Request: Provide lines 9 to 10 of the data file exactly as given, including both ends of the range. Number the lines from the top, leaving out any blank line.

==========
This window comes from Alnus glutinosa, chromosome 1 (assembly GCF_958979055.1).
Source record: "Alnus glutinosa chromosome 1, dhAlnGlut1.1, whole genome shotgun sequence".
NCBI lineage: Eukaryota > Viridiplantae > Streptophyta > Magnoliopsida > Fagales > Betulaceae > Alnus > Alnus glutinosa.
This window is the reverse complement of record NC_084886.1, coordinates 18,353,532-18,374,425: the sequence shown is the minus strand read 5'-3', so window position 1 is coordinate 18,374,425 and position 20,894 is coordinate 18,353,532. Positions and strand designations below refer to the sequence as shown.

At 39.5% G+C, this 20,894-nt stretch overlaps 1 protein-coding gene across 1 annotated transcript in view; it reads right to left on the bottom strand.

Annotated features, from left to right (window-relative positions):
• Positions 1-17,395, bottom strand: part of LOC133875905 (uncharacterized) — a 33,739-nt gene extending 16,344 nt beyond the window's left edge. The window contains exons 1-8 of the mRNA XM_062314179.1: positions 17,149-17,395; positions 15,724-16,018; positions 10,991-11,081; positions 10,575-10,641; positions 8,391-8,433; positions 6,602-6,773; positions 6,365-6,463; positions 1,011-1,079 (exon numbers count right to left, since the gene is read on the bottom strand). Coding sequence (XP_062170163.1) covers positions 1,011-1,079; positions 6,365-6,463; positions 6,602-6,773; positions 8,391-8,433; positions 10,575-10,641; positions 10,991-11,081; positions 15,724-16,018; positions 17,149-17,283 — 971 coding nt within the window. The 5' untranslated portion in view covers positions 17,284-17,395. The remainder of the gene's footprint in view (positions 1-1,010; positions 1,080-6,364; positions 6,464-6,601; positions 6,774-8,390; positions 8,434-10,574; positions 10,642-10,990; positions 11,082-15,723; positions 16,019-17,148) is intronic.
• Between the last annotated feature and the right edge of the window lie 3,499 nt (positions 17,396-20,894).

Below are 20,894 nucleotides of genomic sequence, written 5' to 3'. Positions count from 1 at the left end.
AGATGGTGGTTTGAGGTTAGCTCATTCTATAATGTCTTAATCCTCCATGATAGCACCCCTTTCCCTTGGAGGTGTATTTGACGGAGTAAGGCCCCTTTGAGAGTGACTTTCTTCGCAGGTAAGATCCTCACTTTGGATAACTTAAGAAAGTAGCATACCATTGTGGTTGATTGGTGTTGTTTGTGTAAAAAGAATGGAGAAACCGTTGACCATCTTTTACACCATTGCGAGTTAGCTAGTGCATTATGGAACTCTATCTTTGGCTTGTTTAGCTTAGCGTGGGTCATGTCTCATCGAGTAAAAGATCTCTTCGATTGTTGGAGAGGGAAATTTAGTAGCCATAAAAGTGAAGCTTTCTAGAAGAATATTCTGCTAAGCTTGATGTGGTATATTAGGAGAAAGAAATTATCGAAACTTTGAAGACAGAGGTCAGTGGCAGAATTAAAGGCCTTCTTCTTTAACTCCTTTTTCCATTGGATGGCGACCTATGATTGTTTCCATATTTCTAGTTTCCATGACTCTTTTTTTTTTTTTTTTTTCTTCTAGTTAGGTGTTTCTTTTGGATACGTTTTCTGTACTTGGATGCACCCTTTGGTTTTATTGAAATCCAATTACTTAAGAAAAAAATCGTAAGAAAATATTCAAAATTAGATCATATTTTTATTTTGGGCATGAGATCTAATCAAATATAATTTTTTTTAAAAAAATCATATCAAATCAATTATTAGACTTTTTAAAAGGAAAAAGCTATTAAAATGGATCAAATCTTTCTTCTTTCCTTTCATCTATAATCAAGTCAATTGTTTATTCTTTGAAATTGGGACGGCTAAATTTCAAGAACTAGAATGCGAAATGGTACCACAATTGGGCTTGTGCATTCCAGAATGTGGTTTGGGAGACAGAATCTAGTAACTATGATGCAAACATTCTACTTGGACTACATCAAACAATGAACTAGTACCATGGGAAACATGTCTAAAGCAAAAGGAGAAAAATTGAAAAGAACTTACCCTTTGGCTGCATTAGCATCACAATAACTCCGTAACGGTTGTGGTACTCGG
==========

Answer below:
Below are 20,894 nucleotides of genomic sequence, written 5' to 3'. Positions count from 1 at the left end.
AGATGGTGGTTTGAGGTTAGCTCATTCTATAATGTCTTAATCCTCCATGATAGCACCCCTTTCCCTTGGAGGTGTATTTGACGGAGTAAGGCCCCTTTGAGAGTGACTTTCTTCGCAGGTAAGATCCTCACTTTGGATAACTTAAGAAAGTAGCATACCATTGTGGTTGATTGGTGTTGTTTGTGTAAAAAGAATGGAGAAACCGTTGACCATCTTTTACACCATTGCGAGTTAGCTAGTGCATTATGGAACTCTATCTTTGGCTTGTTTAGCTTAGCGTGGGTCATGTCTCATCGAGTAAAAGATCTCTTCGATTGTTGGAGAGGGAAATTTAGTAGCCATAAAAGTGAAGCTTTCTAGAAGAATATTCTGCTAAGCTTGATGTGGTATATTAGGAGAAAGAAATTATCGAAACTTTGAAGACAGAGGTCAGTGGCAGAATTAAAGGCCTTCTTCTTTAACTCCTTTTTCCATTGGATGGCGACCTATGATTGTTTCCATATTTCTAGTTTCCATGACTCTTTTTTTTTTTTTTTTTTCTTCTAGTTAGGTGTTTCTTTTGGATACGTTTTCTGTACTTGGATGCACCCTTTGGTTTTATTGAAATCCAATTACTTAAGAAAAAAATCGTAAGAAAATATTCAAAATTAGATCATATTTTTATTTTGGGCATGAGATCTAATCAAATATAATTTTTTTTAAAAAAATCATATCAAATCAATTATTAGACTTTTTAAAAGGAAAAAGCTATTAAAATGGATCAAATCTTTCTTCTTTCCTTTCATCTATAATCAAGTCAATTGTTTATTCTTTGAAATTGGGACGGCTAAATTTCAAGAACTAGAATGCGAAATGGTACCACAATTGGGCTTGTGCATTCCAGAATGTGGTTTGGGAGACAGAATCTAGTAACTATGATGCAAACATTCTACTTGGACTACATCAAACAATGAACTAGTACCATGGGAAACATGTCTAAAGCAAAAGGAGAAAAATTGAAAAGAACTTACCCTTTGGCTGCATTAGCATCACAATAACTCCGTAACGGTTGTGGTACTCGG